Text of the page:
Living in Bulgaria: The Real Deal with Vanessa Page

Living in Bulgaria: The Real Deal with Vanessa Page

Interested in living in Bulgaria? Here, Vanessa Page shares the highlights and challenges, as well as her tips for an amazing experience abroad.

Tell us about yourself! What do you do when you’re not traveling the world? Where are you from? Where do you currently live?

I’m a freelance writer specializing in financial writing. When I’m not traveling, I’m cooking delicious French food and volunteering. Originally I’m from Montreal, Québec but now live in a teeny-tiny town halfway between Calgary, Alberta and the Saskatchewan border.

What made you decide to move abroad? How long did you live there for? Tell us about how you spent your time in your new destination — whether you worked, studied, traveled, or did something else.

Québec has a unique educational system that trapped me in the province until my mid-20s. Once I was free I took off in search of an inexpensive place to live that would prove as interesting as Montreal but not, you know, be the place where I grew up. My original plan was to settle in Prague but once I got to Sofia in Bulgaria, I was in love and couldn’t bring myself to leave.

I lived in a hostel where, for 5 euros a night, I got a dorm bed, breakfast, dinner and a glass of beer each night. Private rooms were about 20 euros and, in hindsight would have been a better fit for me. I would talk with local travelers every morning, wander around at lunchtime until I found a new restaurant that looked tasty and then work all afternoon.

The hostel was popular with other expats “living” in Bulgaria who were either studying or legally in the country from other EU states. Bulgaria is a surprisingly difficult country to get residency/citizenship in so I begrudgingly had to go back to Canada.

What were some of the biggest challenges you experienced while living abroad? What were some of the greatest highlights?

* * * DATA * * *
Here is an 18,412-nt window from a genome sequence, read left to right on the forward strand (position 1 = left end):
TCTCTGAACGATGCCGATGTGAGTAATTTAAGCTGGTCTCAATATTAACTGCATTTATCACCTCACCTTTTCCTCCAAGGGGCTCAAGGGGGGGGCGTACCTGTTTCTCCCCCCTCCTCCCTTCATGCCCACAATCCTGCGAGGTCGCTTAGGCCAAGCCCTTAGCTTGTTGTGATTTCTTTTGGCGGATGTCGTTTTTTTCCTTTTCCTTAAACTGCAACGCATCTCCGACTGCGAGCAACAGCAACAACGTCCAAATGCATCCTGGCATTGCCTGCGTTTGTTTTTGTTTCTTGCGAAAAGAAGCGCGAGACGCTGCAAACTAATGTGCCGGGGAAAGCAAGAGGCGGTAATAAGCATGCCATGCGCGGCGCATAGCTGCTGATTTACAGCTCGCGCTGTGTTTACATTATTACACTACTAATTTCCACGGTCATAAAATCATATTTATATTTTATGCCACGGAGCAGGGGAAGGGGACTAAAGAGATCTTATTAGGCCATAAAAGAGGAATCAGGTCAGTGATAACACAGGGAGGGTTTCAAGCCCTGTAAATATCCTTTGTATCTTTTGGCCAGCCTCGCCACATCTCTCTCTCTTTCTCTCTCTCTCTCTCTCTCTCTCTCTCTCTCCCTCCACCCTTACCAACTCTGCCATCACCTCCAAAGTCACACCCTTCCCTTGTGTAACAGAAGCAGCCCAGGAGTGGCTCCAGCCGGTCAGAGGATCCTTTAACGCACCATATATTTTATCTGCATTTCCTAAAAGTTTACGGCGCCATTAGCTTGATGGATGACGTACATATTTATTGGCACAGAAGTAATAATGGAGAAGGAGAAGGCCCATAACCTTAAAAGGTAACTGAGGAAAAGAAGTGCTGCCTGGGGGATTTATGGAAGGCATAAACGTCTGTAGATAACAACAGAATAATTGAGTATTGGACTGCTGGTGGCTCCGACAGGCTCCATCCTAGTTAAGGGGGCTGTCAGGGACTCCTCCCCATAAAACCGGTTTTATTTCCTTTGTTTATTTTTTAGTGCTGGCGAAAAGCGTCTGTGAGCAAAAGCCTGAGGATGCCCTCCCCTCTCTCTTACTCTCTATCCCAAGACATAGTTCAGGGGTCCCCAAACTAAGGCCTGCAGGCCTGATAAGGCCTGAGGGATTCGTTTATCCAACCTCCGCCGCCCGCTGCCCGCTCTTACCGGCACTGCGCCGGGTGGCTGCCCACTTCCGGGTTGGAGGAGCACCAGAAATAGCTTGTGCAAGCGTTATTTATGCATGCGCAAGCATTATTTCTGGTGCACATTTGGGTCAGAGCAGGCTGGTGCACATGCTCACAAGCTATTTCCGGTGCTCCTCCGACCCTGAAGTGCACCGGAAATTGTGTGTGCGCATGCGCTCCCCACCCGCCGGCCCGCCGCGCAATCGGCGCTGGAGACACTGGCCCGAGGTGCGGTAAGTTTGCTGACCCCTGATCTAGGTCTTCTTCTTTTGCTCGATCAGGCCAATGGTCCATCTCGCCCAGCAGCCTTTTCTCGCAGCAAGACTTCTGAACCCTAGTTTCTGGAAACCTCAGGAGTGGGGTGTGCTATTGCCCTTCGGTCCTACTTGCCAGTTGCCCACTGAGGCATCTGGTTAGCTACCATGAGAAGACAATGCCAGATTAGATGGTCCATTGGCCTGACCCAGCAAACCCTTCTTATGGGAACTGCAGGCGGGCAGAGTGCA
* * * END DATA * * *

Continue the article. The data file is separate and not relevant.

The biggest challenge I faced was homesickness as, at the time, the longest I had been away from my family and friends was a month. Plus, living in a hostel means that pretty much everyone you meet moves on within a couple of days making it hard to form strong friendships.

As every writer knows, coffee, tea and alcohol are the most important tools for the craft. The coffee and tea were free (another perk of hostel living) and bottles of wine were never more than 5 euros.

What do you wish you knew before you moved?

I wish I had known that Bulgarians shake their head for yes and nod for no. I had many miscommunications before I figured it out.

Living in Bulgaria: The Real Deal with Vanessa Page

Living in Bulgaria: The Real Deal with Vanessa Page

Any favorite restaurants/events/sites that you’d like to recommend? Tell us what made them great!

I am not a fan of returning to the same restaurant so more often than not, I would try to eat somewhere different. That being said, Bulgarian food is delicious and their feta cheese (sirene) is to die for.

Are there any tips you’d give someone else considering a similar move?

My only tip is “just go for it.” As part of the EU, Bulgaria is so safe and the currency is pegged to the euro so there’s little risk of a financial disaster. A lot of people I know did that wide-eyed thing when I mentioned that I was living in Bulgaria but the country is so beautiful and the people are so friendly that I can’t imagine it being a scary place.

Is there anything that women specifically should know before they move to your destination?

Not really… I was in some situations that could have turned ugly had I been drunk or alone but, as with any country in the world, if you keep your eyes open and act responsibly, there’s nothing to worry about!

About Real Deal

Real DealOn the Real Deal, women share the highlights and challenges from their recent trip–and what they wish they knew before going.

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